ASTANA — In a remarkable stride towards recognizing and preserving Kazakhstan’s equestrian heritage, the Adai horse has officially been acknowledged as a distinct breed by the international equestrian community judges from the United Arab Emirates and Almaty on Nov. 4. This significant development comes on the heels of an international horse racing tournament in Kenderli, the Mangystau Region, where the Adai horses showcased their prowess in long-distance racing, vying for the coveted status of a pedigreed animal.
The Adai horse was originally bred in the 18th-19th century in the Mangystau Region with the Kazakh horse and Turkmen breeds. The main habitat of the horse is the steppes between the Caspian Sea and the Aral Sea. The breed got its name after the Adai tribe of the Mangystau Region. Grazing on the steppe all year round, under the watchful eyes of shepherds, this horse has adapted well to the hot climate and herding.
The international tournament in the picturesque Mangystau Region aimed to confer breeding status upon the Adai breed of horses. Renowned judges from the international equestrian community, hailing from the United Arab Emirates (UAE), were invited to evaluate the Adai horses. The six judges from the UAE and Almaty unanimously recognized the need for conferring such a prestigious status upon these remarkable creatures.
A critical aspect of the tournament was not only achieving the first position at the finish line, but also ensuring that the horses maintained a heart rate below 64 beats per minute and remained free from injuries throughout the rigorous competition. This stringent criterion underscores the commitment to the welfare and endurance of the Adai horses.
The winner of this challenging tournament was a mare named Kok Zhebe, representing the Adai breed. Kok Zhebe conquered the grueling 100-kilometer distance in an impressive four hours, 48 minutes and 36 seconds. Her success not only exemplifies the breed’s speed but also highlights its ability to endure demanding conditions.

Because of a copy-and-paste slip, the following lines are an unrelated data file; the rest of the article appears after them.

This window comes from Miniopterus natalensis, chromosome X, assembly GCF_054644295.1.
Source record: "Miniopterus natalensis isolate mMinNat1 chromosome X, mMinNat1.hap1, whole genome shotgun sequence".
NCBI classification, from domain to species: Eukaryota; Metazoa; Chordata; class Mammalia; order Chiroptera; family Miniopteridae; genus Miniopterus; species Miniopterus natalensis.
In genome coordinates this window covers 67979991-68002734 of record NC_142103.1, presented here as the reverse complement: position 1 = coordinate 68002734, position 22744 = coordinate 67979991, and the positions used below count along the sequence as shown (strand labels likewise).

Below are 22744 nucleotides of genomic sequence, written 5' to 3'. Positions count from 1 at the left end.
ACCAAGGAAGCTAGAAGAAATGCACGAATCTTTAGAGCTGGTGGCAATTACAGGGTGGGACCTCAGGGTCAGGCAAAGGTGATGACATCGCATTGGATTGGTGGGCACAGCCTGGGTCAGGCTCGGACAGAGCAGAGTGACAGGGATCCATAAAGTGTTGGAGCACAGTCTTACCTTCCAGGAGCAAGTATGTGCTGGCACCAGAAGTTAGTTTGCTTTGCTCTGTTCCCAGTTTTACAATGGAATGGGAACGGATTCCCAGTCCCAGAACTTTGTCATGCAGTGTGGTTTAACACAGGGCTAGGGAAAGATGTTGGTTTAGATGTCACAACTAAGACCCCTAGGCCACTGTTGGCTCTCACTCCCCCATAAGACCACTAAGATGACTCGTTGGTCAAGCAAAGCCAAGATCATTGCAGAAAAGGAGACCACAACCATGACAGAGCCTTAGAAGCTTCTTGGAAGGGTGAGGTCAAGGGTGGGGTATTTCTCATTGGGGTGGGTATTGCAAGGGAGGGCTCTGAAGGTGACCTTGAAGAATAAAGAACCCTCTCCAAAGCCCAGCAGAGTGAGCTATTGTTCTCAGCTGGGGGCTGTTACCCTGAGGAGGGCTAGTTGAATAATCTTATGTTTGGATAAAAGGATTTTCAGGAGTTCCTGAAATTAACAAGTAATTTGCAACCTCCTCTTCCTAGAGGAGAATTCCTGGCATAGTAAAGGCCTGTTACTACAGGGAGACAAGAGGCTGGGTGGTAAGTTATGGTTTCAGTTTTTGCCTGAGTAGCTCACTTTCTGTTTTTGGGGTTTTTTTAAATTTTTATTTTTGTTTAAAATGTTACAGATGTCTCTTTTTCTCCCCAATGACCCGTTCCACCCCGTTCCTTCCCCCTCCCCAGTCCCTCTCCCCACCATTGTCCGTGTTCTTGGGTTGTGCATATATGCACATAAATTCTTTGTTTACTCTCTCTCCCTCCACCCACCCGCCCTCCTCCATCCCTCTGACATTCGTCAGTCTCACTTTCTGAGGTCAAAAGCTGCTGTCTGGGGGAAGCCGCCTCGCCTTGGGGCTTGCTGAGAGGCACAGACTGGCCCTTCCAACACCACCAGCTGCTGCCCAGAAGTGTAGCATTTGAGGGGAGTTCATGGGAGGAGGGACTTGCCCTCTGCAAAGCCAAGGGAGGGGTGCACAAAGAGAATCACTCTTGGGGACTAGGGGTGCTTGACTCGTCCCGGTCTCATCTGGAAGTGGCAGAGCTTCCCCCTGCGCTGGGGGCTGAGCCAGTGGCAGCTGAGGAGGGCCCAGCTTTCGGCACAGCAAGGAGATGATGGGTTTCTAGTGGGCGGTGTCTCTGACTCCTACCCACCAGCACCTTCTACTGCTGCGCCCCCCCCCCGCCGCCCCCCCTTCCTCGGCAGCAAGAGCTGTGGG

This triumph on the international stage is a testament to the Adai breed’s potential to become a symbol of Kazakhstan’s equestrian excellence. The competition also served as a platform to showcase the unpretentious nature and remarkable endurance of Adai horses, positioning them as formidable competitors, especially in long-distance races, against established breeds such as the Arabian horse.
The commitment to recognizing the Adai horse goes beyond the tournament arena. Last year, during the working visit to the Mangistau Region, President Kassym-Jomart Tokayev directed the government to initiate efforts for the scientific recognition of the Adai horse and its breeding as a pedigreed animal. This visionary move reflects a commitment to preserving the unique genetic heritage of the Adai breed and elevating it to international acclaim.
The efforts are underway to formalize the Adai racehorses as a distinct breed. With a completion date set for the end of December, Kazakhstan is poised to add another jewel to its equestrian crown. The Adai horses, with their rich history and remarkable capabilities, are set to become ambassadors for the nation, carrying the legacy of Kazakhstan’s equestrian heritage to new heights on the global stage.